Multiple developers of large wind farms are calling for tax breaks from the UK government to account for the growing costs of production.

Renewable energy companies including Sweden’s Vattenfall and Denmark’s Ørsted won contracts in the contracts for difference (CfD) auction held by the UK government last year. The auction, which took place in July, sought to encourage renewable investment in the UK by offering state subsidy agreements.

Developers claim that given increased production costs, wind tax breaks should be granted in addition to the subsidies. Costs have increased by between 20% and 30% in the last 12 months, according to the Financial Times. Additionally, the average price of wind turbines has increased by 33% since the end of 2021.

Companies that were awarded these contracts, including Ocean Winds, have pushed back final investment decisions. Research from Cornwall Insight suggests that there is significant financial incentive for doing so. The UK government has said that the CfDs already provide protection for energy generators as they account for inflation.

Last year’s CfD auction was the largest to date, with 11GW of renewable energy contracted, 7GW of which was offshore wind. The auction promised to facilitate renewable energy for 12 million UK homes.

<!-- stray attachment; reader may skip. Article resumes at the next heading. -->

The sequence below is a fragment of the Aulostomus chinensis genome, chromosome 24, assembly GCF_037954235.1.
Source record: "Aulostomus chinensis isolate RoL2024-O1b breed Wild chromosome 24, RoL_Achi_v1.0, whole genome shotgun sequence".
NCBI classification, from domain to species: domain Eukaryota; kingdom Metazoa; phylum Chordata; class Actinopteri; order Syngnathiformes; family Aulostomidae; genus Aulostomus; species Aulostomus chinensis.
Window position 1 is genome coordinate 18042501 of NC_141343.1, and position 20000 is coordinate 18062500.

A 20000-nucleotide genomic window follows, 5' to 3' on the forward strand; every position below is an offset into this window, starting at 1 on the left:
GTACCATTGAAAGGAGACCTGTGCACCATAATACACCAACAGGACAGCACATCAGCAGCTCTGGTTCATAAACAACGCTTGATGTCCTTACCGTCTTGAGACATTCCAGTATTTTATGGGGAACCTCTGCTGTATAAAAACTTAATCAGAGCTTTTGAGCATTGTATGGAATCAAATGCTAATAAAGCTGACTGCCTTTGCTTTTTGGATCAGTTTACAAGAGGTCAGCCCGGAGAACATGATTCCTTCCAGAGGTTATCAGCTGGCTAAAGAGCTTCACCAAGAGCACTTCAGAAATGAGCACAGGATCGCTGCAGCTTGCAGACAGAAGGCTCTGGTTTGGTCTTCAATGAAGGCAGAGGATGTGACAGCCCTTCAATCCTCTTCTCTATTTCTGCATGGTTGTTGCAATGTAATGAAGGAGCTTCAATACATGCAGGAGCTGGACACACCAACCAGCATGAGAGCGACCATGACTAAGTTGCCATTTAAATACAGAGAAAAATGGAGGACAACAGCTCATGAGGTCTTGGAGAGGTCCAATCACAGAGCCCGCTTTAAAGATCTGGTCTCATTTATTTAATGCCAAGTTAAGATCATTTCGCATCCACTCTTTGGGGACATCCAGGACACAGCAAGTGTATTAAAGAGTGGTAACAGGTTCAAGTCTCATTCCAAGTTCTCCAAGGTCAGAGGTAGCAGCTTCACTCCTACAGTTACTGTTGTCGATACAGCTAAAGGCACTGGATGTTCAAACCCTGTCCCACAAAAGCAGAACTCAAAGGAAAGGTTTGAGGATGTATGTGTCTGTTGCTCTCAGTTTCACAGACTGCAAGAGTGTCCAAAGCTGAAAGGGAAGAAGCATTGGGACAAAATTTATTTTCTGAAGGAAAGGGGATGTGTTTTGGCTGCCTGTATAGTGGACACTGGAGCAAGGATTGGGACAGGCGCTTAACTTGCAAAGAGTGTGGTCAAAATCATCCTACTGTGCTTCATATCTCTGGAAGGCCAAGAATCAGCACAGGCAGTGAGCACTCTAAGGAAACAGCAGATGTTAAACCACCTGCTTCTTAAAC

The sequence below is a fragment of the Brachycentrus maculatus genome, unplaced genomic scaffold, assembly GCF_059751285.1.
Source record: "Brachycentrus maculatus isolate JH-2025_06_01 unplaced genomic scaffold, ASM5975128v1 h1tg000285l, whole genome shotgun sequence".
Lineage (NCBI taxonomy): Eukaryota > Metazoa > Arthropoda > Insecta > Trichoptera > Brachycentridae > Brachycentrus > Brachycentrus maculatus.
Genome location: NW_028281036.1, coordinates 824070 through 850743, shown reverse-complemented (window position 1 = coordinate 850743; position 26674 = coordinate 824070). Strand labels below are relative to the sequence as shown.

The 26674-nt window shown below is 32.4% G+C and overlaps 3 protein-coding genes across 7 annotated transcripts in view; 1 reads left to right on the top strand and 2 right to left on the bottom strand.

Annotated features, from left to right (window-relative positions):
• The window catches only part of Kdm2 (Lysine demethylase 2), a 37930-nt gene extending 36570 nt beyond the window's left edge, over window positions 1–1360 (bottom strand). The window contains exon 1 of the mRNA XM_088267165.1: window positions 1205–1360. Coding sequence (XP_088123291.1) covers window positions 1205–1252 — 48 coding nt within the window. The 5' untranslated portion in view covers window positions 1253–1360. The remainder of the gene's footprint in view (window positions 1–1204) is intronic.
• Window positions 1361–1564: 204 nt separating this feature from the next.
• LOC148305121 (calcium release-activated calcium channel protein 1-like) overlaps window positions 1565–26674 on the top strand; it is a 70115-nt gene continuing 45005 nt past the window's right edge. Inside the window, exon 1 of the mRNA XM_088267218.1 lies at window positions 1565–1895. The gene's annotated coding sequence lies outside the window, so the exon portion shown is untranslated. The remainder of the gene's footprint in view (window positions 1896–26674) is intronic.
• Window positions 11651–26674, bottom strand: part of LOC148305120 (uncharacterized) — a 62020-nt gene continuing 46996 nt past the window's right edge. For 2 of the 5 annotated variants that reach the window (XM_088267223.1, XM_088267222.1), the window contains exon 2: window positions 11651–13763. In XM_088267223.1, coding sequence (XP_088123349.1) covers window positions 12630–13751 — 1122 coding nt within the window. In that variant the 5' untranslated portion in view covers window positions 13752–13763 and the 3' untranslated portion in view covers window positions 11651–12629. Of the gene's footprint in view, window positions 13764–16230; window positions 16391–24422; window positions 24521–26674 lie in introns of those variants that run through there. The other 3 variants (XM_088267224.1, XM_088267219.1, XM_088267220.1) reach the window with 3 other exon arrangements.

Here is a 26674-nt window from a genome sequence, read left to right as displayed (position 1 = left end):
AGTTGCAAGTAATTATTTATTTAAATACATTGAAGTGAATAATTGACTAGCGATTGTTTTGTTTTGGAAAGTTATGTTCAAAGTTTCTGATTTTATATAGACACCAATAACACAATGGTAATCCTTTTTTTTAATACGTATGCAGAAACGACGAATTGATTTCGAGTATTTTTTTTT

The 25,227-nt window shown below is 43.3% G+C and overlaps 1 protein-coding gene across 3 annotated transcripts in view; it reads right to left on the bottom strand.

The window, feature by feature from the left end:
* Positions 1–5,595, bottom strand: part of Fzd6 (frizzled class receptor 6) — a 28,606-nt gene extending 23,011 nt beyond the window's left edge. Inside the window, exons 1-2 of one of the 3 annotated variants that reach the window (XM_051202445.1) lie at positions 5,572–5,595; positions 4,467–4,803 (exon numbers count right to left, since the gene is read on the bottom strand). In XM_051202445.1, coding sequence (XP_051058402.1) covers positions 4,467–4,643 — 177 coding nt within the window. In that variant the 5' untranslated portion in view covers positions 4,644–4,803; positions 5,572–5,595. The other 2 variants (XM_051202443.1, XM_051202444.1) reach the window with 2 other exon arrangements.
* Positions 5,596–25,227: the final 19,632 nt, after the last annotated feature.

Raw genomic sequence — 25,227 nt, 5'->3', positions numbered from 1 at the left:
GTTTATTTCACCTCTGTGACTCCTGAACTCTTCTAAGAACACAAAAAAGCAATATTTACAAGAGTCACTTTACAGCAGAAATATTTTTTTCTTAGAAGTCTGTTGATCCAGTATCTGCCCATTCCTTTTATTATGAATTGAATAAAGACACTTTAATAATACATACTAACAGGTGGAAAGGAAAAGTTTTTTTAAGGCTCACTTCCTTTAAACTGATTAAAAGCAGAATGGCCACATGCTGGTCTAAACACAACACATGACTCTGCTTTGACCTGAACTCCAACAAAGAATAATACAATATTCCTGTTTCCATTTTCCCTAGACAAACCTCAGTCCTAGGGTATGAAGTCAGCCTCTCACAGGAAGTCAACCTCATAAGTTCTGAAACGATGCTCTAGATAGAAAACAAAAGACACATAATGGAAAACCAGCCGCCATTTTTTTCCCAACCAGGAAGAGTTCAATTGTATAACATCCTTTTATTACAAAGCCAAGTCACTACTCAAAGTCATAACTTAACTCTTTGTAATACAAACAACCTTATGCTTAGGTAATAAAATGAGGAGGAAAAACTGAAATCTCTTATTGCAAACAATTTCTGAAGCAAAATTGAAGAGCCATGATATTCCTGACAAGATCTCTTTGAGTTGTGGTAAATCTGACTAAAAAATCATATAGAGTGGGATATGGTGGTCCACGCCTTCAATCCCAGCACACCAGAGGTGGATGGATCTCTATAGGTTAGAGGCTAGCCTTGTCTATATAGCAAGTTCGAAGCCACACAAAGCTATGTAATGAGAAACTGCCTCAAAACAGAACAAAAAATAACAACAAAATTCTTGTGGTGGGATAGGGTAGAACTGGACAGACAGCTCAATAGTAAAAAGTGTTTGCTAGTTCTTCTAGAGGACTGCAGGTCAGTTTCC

The contracts guarantee a price for power output, helping projects to secure financing. If wholesale prices drop below the level agreed in the deals, companies receive a subsidy. Conversely, companies pay the difference back to the government if market prices are higher.

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Wind power in the UK

The UK currently has 13.7GW of offshore wind capacity, but its current power strategy plans to increase this to 50GW by 2030. After China, the UK currently represents the second-largest offshore wind market.

Vattenfall was awarded one of the CfDs for the development of the Norfolk Zone wind farm in the south-east of the UK, which is set to power four million UK homes.

Rob Anderson, Norfolk project director at Vattenfall, told the Financial Times that “Vattenfall believes that the best way forward is for support for AR4 projects to be provided via capital allowances in the spring Budget”.

Allocation Round 4 comprises those projects that were granted funding in July 2022, which includes Ørsted’s Hornsea Project Three and the Moray Offshore Wind Farm (West) partially owned by Ocean Winds. The UK Budget takes place on 15 March.